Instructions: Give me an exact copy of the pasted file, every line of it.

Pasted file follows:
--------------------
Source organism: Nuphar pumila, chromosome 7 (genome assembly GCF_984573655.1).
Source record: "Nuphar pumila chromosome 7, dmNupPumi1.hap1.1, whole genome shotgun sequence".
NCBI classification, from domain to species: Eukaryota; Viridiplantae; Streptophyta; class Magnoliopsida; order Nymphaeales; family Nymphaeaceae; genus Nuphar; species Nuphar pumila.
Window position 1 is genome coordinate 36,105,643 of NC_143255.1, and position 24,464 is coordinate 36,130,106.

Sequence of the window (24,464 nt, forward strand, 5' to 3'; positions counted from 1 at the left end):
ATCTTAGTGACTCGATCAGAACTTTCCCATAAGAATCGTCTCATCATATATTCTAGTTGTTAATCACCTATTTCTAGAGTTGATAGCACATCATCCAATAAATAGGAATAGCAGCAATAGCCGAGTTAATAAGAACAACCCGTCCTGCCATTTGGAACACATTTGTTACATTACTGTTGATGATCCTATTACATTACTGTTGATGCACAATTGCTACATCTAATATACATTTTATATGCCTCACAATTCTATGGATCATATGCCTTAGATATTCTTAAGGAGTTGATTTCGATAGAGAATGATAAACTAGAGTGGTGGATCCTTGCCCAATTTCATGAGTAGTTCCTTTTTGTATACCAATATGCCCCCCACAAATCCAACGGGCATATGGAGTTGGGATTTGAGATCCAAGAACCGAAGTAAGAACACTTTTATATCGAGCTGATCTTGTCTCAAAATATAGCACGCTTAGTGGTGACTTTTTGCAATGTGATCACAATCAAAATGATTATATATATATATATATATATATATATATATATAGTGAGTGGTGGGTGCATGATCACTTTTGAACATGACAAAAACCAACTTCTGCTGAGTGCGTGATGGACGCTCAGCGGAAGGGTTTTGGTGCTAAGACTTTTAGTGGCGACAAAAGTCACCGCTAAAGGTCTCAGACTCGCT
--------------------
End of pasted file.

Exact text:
Source organism: Nuphar pumila, chromosome 7 (genome assembly GCF_984573655.1).
Source record: "Nuphar pumila chromosome 7, dmNupPumi1.hap1.1, whole genome shotgun sequence".
NCBI classification, from domain to species: Eukaryota; Viridiplantae; Streptophyta; class Magnoliopsida; order Nymphaeales; family Nymphaeaceae; genus Nuphar; species Nuphar pumila.
Window position 1 is genome coordinate 36,105,643 of NC_143255.1, and position 24,464 is coordinate 36,130,106.

Sequence of the window (24,464 nt, forward strand, 5' to 3'; positions counted from 1 at the left end):
ATCTTAGTGACTCGATCAGAACTTTCCCATAAGAATCGTCTCATCATATATTCTAGTTGTTAATCACCTATTTCTAGAGTTGATAGCACATCATCCAATAAATAGGAATAGCAGCAATAGCCGAGTTAATAAGAACAACCCGTCCTGCCATTTGGAACACATTTGTTACATTACTGTTGATGATCCTATTACATTACTGTTGATGCACAATTGCTACATCTAATATACATTTTATATGCCTCACAATTCTATGGATCATATGCCTTAGATATTCTTAAGGAGTTGATTTCGATAGAGAATGATAAACTAGAGTGGTGGATCCTTGCCCAATTTCATGAGTAGTTCCTTTTTGTATACCAATATGCCCCCCACAAATCCAACGGGCATATGGAGTTGGGATTTGAGATCCAAGAACCGAAGTAAGAACACTTTTATATCGAGCTGATCTTGTCTCAAAATATAGCACGCTTAGTGGTGACTTTTTGCAATGTGATCACAATCAAAATGATTATATATATATATATATATATATATATATATATAGTGAGTGGTGGGTGCATGATCACTTTTGAACATGACAAAAACCAACTTCTGCTGAGTGCGTGATGGACGCTCAGCGGAAGGGTTTTGGTGCTAAGACTTTTAGTGGCGACAAAAGTCACCGCTAAAGGTCTCAGACTCGCT